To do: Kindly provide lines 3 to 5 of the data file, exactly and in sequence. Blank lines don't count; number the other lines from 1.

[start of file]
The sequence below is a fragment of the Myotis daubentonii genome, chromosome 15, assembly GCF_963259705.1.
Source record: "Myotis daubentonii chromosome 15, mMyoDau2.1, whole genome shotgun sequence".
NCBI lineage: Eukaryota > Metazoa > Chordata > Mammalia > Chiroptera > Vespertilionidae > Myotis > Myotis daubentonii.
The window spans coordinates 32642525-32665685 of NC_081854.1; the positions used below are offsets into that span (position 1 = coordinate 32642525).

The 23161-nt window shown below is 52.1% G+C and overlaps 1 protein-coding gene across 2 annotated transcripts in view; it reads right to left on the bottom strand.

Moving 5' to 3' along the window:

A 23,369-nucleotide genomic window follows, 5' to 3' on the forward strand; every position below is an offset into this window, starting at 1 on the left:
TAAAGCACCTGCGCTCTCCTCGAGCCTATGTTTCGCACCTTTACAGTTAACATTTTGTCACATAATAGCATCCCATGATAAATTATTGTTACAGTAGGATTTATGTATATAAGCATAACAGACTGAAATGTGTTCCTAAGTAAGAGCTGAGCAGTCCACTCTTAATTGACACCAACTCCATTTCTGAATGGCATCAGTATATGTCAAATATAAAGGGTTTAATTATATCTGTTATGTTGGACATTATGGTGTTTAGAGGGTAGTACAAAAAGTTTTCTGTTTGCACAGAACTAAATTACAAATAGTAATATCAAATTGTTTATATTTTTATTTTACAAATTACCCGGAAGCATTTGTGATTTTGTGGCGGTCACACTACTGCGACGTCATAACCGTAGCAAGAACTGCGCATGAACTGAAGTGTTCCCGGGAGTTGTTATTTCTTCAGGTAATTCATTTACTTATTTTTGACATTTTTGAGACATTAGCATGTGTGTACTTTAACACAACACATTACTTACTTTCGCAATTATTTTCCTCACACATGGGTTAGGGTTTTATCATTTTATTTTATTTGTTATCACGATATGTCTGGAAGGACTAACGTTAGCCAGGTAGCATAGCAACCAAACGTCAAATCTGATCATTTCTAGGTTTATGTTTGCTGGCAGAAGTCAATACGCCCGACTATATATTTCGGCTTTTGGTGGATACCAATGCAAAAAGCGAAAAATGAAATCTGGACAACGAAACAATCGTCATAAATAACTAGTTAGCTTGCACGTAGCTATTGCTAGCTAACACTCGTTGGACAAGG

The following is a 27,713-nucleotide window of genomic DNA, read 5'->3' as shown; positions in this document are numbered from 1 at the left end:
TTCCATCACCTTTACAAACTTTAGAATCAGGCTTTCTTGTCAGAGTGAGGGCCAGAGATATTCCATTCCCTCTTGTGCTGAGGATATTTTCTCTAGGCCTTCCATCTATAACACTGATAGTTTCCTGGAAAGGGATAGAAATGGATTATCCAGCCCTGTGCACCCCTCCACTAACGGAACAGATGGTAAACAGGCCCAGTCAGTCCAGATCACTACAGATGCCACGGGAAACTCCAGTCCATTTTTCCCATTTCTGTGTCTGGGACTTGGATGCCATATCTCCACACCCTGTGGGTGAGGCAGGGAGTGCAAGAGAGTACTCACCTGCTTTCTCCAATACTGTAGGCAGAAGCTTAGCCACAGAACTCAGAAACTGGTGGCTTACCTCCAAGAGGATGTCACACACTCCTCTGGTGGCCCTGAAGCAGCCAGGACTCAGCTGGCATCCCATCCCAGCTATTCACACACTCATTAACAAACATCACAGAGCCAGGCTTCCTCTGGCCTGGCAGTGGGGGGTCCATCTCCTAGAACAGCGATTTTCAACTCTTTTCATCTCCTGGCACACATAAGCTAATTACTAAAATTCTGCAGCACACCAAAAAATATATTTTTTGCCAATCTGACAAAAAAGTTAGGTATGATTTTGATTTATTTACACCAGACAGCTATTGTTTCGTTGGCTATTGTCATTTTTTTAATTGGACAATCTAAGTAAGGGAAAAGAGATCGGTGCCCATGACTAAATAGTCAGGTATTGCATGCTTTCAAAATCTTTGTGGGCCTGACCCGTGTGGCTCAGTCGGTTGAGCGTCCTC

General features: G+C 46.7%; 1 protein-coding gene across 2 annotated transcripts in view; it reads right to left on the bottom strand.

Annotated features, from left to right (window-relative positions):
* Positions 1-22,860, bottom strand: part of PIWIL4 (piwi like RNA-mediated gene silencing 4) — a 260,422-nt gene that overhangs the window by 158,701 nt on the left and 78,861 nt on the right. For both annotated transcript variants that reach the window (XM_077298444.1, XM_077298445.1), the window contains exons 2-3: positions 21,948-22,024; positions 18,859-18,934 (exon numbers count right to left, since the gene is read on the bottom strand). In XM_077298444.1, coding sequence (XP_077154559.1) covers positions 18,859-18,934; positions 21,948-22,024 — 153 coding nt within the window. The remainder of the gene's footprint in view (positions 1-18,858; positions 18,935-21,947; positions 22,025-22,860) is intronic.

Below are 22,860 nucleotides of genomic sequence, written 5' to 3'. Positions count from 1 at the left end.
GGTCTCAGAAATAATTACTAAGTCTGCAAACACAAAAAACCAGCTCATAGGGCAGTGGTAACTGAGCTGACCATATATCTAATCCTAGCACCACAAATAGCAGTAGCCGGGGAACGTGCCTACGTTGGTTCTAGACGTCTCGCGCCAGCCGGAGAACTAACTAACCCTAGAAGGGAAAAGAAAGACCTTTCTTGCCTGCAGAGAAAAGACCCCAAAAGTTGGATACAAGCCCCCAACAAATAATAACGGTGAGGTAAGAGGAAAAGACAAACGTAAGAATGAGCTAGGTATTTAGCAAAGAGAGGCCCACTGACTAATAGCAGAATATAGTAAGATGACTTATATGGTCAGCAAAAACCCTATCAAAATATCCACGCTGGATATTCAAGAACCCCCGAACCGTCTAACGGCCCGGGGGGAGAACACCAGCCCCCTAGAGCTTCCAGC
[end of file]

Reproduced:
NCBI lineage: Eukaryota > Metazoa > Chordata > Mammalia > Chiroptera > Vespertilionidae > Myotis > Myotis daubentonii.
The window spans coordinates 32642525-32665685 of NC_081854.1; the positions used below are offsets into that span (position 1 = coordinate 32642525).

The 23161-nt window shown below is 52.1% G+C and overlaps 1 protein-coding gene across 2 annotated transcripts in view; it reads right to left on the bottom strand.